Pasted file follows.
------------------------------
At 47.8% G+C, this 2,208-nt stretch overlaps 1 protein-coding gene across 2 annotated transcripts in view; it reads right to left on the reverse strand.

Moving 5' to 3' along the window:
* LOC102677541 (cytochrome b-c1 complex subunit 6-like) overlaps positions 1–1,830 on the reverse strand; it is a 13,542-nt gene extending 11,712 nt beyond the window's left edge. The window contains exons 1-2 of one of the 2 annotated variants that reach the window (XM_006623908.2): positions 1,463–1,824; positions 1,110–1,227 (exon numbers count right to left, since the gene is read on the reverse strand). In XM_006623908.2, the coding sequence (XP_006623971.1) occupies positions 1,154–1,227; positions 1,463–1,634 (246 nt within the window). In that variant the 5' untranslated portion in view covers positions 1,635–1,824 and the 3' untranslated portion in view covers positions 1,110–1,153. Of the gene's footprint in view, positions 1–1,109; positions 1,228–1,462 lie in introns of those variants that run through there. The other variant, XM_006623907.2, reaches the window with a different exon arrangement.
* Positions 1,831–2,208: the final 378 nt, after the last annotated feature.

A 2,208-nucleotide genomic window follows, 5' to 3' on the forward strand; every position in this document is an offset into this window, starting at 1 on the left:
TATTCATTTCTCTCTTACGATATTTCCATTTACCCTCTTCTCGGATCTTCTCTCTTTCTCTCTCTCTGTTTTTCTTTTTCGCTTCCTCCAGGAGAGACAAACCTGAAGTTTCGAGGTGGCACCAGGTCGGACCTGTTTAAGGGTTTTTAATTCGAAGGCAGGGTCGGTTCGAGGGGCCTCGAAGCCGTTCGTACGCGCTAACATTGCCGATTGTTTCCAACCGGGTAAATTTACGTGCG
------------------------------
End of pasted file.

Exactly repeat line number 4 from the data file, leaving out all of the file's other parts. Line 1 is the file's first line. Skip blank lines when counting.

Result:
* Positions 1,831–2,208: the final 378 nt, after the last annotated feature.